Tuesday, May 15, 2012

Avoid 'The Killer Eye'!

It's two reviews in one... A Pretty Little Maids Special!

The Killer Eye (1998)
Starring: Jonathan Norman, Jacqueline Lovell, Costas Koromilas, Blake Bailey, Dave Oren Ward and Nanette Bianchi
Director: Richard Chasen (aka David DeCoteau)
Producer: Robert Talbot (aka Charles Band)
Rating: Zero of Ten Stars

Dr. Grady (Norman) has discovered a way to look into the 8th Dimension using eye drops and a special inter-dimensional microscope. Unfortunately, a creature from that nightmarish realm has used his mehtod to cross into our world, possess the eyeball of a male prostitute and grow it to giant size, bursting free of his skull... and it is now roaming the building where Dr. Grady has his lab, seeking women to hypnotize and fondle with its tentacles.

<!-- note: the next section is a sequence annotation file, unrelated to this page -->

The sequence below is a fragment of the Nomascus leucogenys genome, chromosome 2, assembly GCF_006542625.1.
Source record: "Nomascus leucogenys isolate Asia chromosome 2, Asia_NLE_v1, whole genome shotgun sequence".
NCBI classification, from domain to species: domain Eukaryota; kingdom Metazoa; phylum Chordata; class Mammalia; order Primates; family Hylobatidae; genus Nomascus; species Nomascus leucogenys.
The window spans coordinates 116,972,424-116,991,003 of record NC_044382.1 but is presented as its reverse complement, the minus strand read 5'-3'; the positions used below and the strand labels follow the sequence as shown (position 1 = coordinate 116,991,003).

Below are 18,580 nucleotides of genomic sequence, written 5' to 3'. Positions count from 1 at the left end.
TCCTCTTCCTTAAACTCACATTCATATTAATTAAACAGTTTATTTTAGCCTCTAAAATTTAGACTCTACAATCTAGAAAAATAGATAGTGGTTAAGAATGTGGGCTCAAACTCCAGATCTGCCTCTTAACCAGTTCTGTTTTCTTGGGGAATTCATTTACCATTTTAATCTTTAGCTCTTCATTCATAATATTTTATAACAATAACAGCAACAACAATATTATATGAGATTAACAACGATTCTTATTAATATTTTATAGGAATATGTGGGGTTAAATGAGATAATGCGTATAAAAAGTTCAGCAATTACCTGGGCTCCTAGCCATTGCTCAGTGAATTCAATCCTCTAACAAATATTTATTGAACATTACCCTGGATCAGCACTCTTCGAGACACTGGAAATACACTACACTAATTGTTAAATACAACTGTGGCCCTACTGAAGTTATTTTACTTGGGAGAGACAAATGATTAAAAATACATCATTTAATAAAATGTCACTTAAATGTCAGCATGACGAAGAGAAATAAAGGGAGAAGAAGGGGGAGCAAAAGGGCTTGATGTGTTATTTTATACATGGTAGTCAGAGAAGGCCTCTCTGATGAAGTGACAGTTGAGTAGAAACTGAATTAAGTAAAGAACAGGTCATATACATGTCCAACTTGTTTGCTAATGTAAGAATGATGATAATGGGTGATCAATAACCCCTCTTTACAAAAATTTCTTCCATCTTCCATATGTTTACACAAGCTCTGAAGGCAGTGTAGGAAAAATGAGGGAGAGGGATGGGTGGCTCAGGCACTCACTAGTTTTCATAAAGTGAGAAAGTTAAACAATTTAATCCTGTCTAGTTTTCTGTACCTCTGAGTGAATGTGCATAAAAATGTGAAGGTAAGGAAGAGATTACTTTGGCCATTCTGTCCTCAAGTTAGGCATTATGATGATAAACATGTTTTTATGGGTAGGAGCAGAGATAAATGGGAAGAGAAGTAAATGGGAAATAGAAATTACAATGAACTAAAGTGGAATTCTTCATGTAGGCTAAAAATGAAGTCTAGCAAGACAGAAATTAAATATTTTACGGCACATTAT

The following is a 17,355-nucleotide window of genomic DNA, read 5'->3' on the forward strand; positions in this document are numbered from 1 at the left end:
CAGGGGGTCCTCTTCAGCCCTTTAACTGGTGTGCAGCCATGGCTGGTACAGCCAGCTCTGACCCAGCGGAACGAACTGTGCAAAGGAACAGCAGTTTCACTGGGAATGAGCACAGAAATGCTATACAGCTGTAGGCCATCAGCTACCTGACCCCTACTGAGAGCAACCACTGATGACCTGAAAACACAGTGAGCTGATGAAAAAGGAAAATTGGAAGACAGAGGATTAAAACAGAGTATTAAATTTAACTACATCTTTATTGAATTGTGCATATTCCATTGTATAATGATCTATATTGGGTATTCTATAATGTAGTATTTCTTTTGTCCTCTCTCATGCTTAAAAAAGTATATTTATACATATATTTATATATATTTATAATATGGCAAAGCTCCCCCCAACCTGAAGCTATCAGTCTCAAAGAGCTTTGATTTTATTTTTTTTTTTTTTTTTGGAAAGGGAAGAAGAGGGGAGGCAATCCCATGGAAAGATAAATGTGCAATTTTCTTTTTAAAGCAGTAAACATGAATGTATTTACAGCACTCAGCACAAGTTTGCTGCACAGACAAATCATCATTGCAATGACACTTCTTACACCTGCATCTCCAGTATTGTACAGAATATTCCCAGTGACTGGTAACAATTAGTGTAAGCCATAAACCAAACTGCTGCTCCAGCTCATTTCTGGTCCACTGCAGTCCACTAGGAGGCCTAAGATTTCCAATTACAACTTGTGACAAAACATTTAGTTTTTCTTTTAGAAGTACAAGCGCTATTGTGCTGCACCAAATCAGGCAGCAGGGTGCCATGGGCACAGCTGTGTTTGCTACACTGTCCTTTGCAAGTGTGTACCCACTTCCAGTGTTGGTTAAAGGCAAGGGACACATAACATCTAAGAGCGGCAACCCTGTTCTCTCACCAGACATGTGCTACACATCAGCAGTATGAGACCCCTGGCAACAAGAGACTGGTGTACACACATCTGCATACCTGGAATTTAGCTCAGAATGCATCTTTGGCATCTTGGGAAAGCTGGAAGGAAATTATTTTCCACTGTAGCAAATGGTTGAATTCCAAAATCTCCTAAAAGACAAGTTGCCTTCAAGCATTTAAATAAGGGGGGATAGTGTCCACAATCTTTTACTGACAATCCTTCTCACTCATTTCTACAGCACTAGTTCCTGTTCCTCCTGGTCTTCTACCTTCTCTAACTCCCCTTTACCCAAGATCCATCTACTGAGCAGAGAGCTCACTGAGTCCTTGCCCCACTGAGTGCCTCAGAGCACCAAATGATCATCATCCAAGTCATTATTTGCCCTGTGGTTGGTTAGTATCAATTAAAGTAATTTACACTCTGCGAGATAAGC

"The Killer Eye" sounded like it might be a fun spoof a Lovecraft-style tale where scientists unleash horrors from distant dimensions. It is not. It is a film that fails on every level, and the only kind things I can say about is that the camera is never out of focus, the soundtrack is audible, and none of the actors are awful... but none are particularly good, either. (Blake Bailey, who plays an attic-dwelling weirdo, is the best of the bunch and the only player here who manages to deliver laugh lines in a way that actually manages to make viewers smile. Even Jacqueline Lovell, who plays Dr. Grady's slutty wife and the Killer Eye's favorite fondle target, gave a barely passable performance. This was surprising to me, because she was so great in "Head of the Family" and "Hideous!"... but I suppose this is just further proof that many actors are only as good as the material they have to work with.)